Cyber Lunarium Commission FAQs
In response to our first post last week, the Cyber Lunarium Commission received a number of questions.
FAQ about The Cyber Lunarium Commission
The Cyber Lunarium Commission was established to propose novel approaches to United States cyber strategy grounded in technical and operational realities.
The commissioners of the Cyber Lunarium Commission “moonlight” in cyber policy, drawing upon their experiences in government, military, industry, and academia.
3. How can the Cyber Lunarium Commission be reached?
The Cyber Lunarium Commission can be reached at email@example.com and followed on Twitter at @CyberLunarium.
4. Is the Cyber Lunarium Commission we affiliated with Dave Aitel or any other organization?
No, but we thank him for publishing our work on his platform. Publishing pseudonymously and without affiliation, we seek to present novel approaches to US cyber strategy that will stand on their own merits.
FAQ about Cyber Letters of Marque
1. What is a Cyber Letter of Marque?
A Cyber Letter of Marque (CLoM) is a type of letter of marque that Congress (under their existing Constitutional authorities), would issue to private corporations. This letter would allow CLoM letter holding corporations to conduct limited cyber operations at the direction of the US government against specific organizations that have violated US law or threatened US national security. This activity would otherwise be illegal under the Computer Fraud and Abuse Act (CFAA).
2. How would CLoMs ideally be issued?
CLoMs would be issued with Congressional authority (Article 1 Section 8 of the Constitution) to a specific party for actions(s) against a specific set of targets or for otherwise supporting ongoing US National Security operations, which would be detailed in the letter.
3. How would CLoM holders get payment? Are you suggesting that hackers should extort from their victims?
No, the Cyber Lunarium Commission recommends that payment in most cases be provided by the US government for specific access-as-a-service or other cyber operations initially requested by US government parties. The United States has distinguished between operations in cyberspace for commercial gain and operations for national security since the 2015 US-China cyber agreement, and does not condone cyber operations for commercial gain as China pursues them.
While some may claim that this type of payment - paying contracted organizations for cyber operations - is no longer “privateering,” privateers had similar equivalents in 1813, when Congress offered a substitute for ransom: the U.S. government would pay half of a captured British vessel’s value to any privateer who would “burn, sink or destroy” it.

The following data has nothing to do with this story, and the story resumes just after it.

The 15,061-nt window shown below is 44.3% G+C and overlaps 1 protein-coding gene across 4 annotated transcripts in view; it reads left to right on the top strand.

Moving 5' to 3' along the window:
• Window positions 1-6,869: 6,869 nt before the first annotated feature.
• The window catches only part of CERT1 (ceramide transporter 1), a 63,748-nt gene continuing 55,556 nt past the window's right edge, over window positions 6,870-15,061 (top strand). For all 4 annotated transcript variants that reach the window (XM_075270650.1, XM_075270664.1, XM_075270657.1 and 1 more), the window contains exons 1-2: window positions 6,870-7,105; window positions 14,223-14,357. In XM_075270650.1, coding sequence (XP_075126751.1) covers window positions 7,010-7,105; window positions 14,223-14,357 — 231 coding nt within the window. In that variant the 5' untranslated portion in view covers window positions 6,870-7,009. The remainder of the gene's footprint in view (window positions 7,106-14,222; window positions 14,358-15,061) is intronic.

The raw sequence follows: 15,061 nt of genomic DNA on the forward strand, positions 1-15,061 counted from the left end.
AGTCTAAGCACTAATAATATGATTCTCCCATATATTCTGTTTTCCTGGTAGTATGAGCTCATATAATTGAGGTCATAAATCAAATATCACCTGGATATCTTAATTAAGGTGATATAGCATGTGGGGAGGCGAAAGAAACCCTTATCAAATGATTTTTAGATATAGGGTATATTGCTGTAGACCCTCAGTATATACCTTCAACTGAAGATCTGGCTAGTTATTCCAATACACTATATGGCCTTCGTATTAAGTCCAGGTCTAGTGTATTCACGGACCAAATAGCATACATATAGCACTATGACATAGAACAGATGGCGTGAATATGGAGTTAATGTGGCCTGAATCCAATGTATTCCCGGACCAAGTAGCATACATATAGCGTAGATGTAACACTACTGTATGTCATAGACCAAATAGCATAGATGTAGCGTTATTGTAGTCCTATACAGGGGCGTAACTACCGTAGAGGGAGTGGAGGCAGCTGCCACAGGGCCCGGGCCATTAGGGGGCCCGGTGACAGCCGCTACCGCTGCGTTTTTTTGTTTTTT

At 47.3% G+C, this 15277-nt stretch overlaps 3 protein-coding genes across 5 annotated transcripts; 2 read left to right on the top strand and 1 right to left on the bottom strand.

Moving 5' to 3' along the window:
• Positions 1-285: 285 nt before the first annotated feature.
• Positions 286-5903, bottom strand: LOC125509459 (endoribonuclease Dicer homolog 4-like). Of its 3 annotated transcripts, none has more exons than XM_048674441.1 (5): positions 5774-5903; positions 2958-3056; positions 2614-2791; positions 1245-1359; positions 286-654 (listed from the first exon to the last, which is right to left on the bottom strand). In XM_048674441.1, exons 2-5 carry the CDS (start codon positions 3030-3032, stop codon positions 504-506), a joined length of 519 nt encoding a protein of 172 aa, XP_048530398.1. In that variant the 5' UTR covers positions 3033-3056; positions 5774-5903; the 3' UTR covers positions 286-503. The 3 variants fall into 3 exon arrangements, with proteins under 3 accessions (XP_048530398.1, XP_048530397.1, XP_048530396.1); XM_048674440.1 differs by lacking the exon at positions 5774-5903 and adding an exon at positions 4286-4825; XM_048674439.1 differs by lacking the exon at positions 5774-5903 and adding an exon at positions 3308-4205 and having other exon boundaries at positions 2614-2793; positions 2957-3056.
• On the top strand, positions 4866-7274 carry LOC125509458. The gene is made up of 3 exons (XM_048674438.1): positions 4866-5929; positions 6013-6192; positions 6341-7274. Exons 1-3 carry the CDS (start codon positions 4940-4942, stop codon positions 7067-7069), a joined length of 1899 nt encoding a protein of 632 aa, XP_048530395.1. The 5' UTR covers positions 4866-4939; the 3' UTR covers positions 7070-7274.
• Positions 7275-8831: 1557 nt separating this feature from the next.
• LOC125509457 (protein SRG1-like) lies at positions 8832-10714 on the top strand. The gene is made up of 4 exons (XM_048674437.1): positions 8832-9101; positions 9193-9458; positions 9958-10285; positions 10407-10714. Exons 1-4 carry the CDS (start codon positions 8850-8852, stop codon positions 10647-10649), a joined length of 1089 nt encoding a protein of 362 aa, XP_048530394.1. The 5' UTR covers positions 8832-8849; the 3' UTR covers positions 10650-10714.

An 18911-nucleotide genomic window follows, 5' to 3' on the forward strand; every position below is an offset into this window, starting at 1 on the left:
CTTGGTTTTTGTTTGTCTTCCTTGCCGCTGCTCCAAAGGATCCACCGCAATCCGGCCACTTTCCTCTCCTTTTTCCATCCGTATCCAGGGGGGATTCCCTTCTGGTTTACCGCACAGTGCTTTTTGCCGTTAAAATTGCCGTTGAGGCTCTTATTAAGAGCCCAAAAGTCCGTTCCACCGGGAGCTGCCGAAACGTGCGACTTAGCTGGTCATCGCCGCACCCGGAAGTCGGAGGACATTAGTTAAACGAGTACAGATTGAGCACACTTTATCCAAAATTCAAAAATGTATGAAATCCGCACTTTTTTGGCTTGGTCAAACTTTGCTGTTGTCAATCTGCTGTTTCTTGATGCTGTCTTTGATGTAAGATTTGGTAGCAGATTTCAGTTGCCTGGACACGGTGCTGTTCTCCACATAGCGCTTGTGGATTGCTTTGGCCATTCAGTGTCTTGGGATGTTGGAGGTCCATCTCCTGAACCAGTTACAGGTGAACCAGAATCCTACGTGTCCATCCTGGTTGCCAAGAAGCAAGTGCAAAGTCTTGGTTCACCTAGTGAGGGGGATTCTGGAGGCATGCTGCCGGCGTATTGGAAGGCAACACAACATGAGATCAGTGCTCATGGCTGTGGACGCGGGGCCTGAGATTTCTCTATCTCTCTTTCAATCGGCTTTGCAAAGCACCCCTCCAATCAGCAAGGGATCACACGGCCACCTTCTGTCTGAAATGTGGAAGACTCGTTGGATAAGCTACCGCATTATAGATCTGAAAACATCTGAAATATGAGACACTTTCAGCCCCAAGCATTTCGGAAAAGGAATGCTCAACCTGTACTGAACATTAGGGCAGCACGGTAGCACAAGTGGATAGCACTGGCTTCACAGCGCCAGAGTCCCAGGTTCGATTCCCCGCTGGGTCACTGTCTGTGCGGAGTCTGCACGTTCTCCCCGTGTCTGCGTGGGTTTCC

4. Why can’t the USG alter hiring practices within the government instead of using CLoMs?
There is nothing technically stopping improvements from being made to USG pay scales, culture, clearance issues or bureaucratic limitations; however, these issues have been known about for quite some time and seemingly no improvements can be made. CLoMs would allow the US government to sidestep these issues quickly and effectively. For more information on this topic, see https://twitter.com/David_Kasten/status/1266481567876202498.5. What organizations would be potential targets of CLoMs? Can a CLoM holder target anyone?
No, a CLoM holder could only target organizations authorized by Congress (or an Executive Branch agency delegated authority by Congress). Potential targets, as discussed in future posts include: ISIL and other terrorist organizations, rogue states such as North Korea, and foreign organizations against which there is strong evidence of ongoing interference.
6. Does a CLoM holder have free reign over all operations and targeting? What would a cyber privateer be able to do/not be able to do?
The Cyber Lunarium Commission recommends that Congress provide constant oversight over CLoM holding businesses - in fact, because many of these operators could operate in unclassified environments, Congress would likely have more power of oversight over CLoM holding businesses than over their government counterparts. This oversight could entail: having power over the list of US government sanctioned targets, ensuring an approval process of operation proposals, or allowing certain types of operations while banning others.
Have any more questions for the Cyber Lunarium Commission? Contact us on Twitter @CyberLunarium or at firstname.lastname@example.org.